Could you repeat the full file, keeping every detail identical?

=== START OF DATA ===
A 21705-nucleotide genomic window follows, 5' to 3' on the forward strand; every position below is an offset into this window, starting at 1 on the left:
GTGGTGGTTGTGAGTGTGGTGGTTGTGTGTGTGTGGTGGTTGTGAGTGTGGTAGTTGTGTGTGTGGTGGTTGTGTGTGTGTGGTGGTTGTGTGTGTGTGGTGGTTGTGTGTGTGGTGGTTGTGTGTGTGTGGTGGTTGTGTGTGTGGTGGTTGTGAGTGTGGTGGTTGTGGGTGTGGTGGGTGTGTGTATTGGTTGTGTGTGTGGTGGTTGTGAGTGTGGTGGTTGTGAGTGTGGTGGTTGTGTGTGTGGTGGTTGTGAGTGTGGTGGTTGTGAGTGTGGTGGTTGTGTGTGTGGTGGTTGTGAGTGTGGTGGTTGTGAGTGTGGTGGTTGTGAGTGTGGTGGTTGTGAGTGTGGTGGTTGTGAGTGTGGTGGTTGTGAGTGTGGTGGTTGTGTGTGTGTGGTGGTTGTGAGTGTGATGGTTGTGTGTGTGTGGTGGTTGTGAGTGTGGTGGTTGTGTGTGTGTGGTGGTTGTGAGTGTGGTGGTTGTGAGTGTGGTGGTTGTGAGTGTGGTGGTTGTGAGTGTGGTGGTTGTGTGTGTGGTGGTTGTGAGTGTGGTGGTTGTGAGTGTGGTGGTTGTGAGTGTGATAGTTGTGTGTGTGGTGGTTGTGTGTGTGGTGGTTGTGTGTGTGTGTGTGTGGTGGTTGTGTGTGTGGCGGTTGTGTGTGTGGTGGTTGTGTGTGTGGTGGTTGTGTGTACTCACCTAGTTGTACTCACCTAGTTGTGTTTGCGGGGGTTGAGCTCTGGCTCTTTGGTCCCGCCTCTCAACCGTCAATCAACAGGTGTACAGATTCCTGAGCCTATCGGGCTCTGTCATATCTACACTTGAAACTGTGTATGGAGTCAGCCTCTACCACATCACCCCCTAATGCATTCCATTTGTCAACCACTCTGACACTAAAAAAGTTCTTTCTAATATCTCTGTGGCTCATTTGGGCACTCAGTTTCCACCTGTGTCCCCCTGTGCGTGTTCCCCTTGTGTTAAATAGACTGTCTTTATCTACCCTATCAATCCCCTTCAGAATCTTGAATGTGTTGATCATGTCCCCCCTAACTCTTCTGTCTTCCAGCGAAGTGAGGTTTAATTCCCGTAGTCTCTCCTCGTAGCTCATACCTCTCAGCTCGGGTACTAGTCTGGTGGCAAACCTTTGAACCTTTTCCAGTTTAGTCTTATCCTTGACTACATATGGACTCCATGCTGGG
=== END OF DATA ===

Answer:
A 21705-nucleotide genomic window follows, 5' to 3' on the forward strand; every position below is an offset into this window, starting at 1 on the left:
GTGGTGGTTGTGAGTGTGGTGGTTGTGTGTGTGTGGTGGTTGTGAGTGTGGTAGTTGTGTGTGTGGTGGTTGTGTGTGTGTGGTGGTTGTGTGTGTGTGGTGGTTGTGTGTGTGGTGGTTGTGTGTGTGTGGTGGTTGTGTGTGTGGTGGTTGTGAGTGTGGTGGTTGTGGGTGTGGTGGGTGTGTGTATTGGTTGTGTGTGTGGTGGTTGTGAGTGTGGTGGTTGTGAGTGTGGTGGTTGTGTGTGTGGTGGTTGTGAGTGTGGTGGTTGTGAGTGTGGTGGTTGTGTGTGTGGTGGTTGTGAGTGTGGTGGTTGTGAGTGTGGTGGTTGTGAGTGTGGTGGTTGTGAGTGTGGTGGTTGTGAGTGTGGTGGTTGTGAGTGTGGTGGTTGTGTGTGTGTGGTGGTTGTGAGTGTGATGGTTGTGTGTGTGTGGTGGTTGTGAGTGTGGTGGTTGTGTGTGTGTGGTGGTTGTGAGTGTGGTGGTTGTGAGTGTGGTGGTTGTGAGTGTGGTGGTTGTGAGTGTGGTGGTTGTGTGTGTGGTGGTTGTGAGTGTGGTGGTTGTGAGTGTGGTGGTTGTGAGTGTGATAGTTGTGTGTGTGGTGGTTGTGTGTGTGGTGGTTGTGTGTGTGTGTGTGTGGTGGTTGTGTGTGTGGCGGTTGTGTGTGTGGTGGTTGTGTGTGTGGTGGTTGTGTGTACTCACCTAGTTGTACTCACCTAGTTGTGTTTGCGGGGGTTGAGCTCTGGCTCTTTGGTCCCGCCTCTCAACCGTCAATCAACAGGTGTACAGATTCCTGAGCCTATCGGGCTCTGTCATATCTACACTTGAAACTGTGTATGGAGTCAGCCTCTACCACATCACCCCCTAATGCATTCCATTTGTCAACCACTCTGACACTAAAAAAGTTCTTTCTAATATCTCTGTGGCTCATTTGGGCACTCAGTTTCCACCTGTGTCCCCCTGTGCGTGTTCCCCTTGTGTTAAATAGACTGTCTTTATCTACCCTATCAATCCCCTTCAGAATCTTGAATGTGTTGATCATGTCCCCCCTAACTCTTCTGTCTTCCAGCGAAGTGAGGTTTAATTCCCGTAGTCTCTCCTCGTAGCTCATACCTCTCAGCTCGGGTACTAGTCTGGTGGCAAACCTTTGAACCTTTTCCAGTTTAGTCTTATCCTTGACTACATATGGACTCCATGCTGGG